He was flanked at the bar by his drinking companions, George Klasser and Donny Dougary. While Klasser was known as 'Doc', Dougary was called 'Salty'. Rebus didn't know either of them very well outside the confines of the pub, but most evenings between six and half-seven they were the best of pals. Salty Dougary was trying to be heard above the general confusion.

You'll do your shopping by computer, you'll watch telly on it, play games, listen to music I can talk to the White House if! I can download stuff from all over the world. I sit there at my desk and I can travel anywhere.

Salty ignored him and held his thumb and forefinger a couple of inches apart. He turned to Rebus. Salty, give the man some money. The barman was waiting, so he pulled out a ten-pound note, watching its sad ebbing as it flowed into the till. Salty was called Salty because of salt and sauce, which were what you put on your chip-shop supper. The connection being chips, since Salty worked in an electronics factory in South Gyle.

He'd been a late arrival in 'Silicon Glen', and was hoping the industry would continue to prosper. Six factories before this one had closed on him, leaving long periods of jobless space between them.

He still remembered the days when money was tight - 'I could have collected Social Security for Scotland' - and watched his money accordingly. He made microchips these days, feeding an assembly plant on Clydeside and another in Gyle Park West. Rebus rested his foot on the polished brass bar-rail and drank his drinks.

By eight o'clock, both Doc and Salty had left, and an old guy in a shapeless bunnet was standing next to Rebus. The man had forgotten his false teeth, and his cheeks were sunken. He was telling Rebus about American history.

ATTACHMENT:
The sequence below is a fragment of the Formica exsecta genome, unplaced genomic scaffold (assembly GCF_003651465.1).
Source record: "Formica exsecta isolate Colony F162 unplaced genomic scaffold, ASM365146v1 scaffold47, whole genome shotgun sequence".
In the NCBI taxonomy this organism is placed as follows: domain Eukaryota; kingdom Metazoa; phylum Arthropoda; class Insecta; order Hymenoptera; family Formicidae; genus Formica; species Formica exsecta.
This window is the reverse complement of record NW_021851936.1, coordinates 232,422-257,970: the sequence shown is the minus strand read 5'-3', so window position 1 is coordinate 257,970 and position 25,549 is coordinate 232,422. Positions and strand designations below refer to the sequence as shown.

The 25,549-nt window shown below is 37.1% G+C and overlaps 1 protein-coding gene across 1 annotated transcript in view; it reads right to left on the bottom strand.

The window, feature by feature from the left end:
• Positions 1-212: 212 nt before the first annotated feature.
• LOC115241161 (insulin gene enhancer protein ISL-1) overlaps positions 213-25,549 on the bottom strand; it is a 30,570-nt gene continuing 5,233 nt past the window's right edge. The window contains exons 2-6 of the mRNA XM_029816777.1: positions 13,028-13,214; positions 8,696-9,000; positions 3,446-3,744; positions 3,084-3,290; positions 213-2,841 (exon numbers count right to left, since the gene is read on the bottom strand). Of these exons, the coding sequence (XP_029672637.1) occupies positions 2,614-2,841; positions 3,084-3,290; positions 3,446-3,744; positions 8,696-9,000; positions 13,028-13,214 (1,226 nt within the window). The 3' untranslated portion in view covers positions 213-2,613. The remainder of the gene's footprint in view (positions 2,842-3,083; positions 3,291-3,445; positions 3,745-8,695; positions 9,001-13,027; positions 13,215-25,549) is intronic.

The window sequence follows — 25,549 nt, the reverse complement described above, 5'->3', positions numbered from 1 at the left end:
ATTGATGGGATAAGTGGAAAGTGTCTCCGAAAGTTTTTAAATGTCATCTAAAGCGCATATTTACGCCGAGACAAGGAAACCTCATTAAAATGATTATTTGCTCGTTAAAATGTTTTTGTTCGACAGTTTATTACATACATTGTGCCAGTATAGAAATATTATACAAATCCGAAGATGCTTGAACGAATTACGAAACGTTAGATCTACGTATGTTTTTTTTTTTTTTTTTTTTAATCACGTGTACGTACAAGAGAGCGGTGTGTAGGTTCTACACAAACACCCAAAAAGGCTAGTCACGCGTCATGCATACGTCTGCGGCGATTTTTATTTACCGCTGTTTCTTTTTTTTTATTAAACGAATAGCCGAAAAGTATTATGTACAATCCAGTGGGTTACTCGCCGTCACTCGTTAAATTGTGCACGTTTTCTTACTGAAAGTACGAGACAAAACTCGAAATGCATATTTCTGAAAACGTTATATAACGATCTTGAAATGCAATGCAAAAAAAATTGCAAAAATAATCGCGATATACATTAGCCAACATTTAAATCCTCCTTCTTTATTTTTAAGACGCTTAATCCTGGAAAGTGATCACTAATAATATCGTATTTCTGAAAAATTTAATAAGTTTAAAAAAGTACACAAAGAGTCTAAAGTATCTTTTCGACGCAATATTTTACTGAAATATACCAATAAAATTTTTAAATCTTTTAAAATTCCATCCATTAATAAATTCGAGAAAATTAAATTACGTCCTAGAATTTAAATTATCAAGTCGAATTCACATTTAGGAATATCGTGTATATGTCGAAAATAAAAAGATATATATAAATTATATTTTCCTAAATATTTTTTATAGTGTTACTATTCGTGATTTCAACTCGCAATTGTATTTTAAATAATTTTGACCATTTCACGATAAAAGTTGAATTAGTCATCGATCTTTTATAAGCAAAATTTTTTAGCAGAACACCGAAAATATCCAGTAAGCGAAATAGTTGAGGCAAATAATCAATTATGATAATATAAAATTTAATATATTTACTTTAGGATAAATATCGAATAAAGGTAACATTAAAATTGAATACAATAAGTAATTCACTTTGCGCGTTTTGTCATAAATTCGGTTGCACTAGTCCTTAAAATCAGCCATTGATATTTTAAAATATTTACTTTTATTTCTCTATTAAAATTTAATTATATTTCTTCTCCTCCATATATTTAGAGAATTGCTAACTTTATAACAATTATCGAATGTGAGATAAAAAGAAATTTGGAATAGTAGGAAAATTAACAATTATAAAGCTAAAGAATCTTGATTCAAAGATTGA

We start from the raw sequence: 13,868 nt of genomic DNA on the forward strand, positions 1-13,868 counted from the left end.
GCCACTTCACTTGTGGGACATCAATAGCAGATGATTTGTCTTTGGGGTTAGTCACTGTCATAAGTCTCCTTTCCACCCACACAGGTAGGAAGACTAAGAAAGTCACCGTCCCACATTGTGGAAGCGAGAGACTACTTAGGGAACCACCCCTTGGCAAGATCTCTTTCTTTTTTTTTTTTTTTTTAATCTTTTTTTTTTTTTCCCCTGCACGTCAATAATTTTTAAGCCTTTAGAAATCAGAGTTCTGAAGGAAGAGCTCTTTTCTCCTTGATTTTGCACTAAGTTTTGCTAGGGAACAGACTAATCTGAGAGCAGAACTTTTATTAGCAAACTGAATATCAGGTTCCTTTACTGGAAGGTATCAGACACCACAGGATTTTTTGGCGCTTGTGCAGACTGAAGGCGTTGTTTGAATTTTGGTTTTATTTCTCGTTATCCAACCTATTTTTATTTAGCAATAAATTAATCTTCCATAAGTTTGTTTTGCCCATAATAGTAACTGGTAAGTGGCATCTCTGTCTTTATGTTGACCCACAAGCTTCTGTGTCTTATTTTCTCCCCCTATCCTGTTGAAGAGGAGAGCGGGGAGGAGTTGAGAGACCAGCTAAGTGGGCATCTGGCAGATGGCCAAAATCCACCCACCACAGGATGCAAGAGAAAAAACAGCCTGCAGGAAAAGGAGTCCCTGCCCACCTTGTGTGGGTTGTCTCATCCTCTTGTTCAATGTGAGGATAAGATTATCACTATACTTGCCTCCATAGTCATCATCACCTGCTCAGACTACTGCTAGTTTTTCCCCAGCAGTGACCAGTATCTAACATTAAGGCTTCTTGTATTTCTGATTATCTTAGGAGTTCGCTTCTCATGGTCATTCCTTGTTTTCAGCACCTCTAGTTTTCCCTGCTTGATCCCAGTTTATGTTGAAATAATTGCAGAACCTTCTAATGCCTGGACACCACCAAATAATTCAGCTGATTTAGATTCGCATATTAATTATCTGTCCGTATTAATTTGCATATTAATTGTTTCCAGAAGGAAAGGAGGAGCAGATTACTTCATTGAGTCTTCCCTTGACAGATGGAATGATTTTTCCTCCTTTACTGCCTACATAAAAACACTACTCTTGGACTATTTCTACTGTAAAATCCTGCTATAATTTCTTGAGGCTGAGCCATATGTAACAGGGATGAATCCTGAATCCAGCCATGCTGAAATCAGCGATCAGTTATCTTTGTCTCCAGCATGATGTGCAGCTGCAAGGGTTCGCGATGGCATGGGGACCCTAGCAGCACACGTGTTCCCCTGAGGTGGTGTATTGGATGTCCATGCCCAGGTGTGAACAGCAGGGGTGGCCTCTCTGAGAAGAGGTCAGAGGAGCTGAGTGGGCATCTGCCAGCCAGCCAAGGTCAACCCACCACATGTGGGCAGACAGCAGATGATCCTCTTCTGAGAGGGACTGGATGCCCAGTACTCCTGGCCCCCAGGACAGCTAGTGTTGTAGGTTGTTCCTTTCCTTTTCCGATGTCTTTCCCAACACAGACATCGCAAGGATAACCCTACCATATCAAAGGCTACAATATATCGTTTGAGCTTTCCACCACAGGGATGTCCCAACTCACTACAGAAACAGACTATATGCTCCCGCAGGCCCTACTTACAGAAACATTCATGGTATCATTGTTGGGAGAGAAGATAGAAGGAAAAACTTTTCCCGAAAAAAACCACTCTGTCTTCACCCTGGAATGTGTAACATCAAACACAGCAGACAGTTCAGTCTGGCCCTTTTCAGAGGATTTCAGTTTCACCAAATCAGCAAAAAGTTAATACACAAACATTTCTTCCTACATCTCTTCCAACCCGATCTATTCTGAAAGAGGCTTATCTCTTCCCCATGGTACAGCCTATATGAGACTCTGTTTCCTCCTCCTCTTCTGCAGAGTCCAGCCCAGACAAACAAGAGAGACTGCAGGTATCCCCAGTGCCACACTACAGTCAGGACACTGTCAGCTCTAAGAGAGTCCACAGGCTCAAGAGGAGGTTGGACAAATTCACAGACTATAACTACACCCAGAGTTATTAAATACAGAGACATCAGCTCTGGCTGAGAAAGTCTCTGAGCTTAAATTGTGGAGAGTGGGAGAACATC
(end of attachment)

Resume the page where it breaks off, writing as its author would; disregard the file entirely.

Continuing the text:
Just American, not any other kind. He wasn't focusing on Rebus, or on anything in the bar. You couldn't be sure he was even focusing on the present day. I love Westerns. Hopalong Cassidy, John Wayne I used to like Hopalong Cassidy. The telephone was ringing. Rebus considered not answer ing; resistance lasted all of ten seconds. Where are you? How are you? I 37 should have said fatherly, not polite. Sometimes he wished life had a rewind function.

Sammy never called when she was home. I mean at something. She's out at something. Do you want to meet?

Patience asked She thinks we should see more of one another. What about you? Sleep tight. Love you. He went over to the hi-fi. After a drink, he liked to listen to the Stones. Women, relationships, and colleagues had come and gone, but the Stones had always been there. He put the album on and poured himself a last drink. The guitar riff, one of easily half a dozen in Keith's tireless repertoire, kicked the album off.

I don't have much, Rebus thought, but I have this. He thought of Lauderdale in his hospital bed; Patience out enjoying herself; Kirstie Ken-nedy in a Charing Cross cardboard-box. Then he saw cheap trainers, a final embrace, and Willie Coyle's face. He remembered the report he'd found hidden in Willie's bedroom. It was on the kitchen worktop, and he went to fetch it. It was a business plan, something to do with a computer software company called LABarum.

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The business plan dis-cussed future development, costings, proiected balance sheet, employment range. It was dry, and it was couched in the conditional. Rebus got out the phone book but found no listing anywhere for LABarum. Someone had been working on the text, underlining some phrases, circling words, doing jotted calculations beside the graphs and bar charts.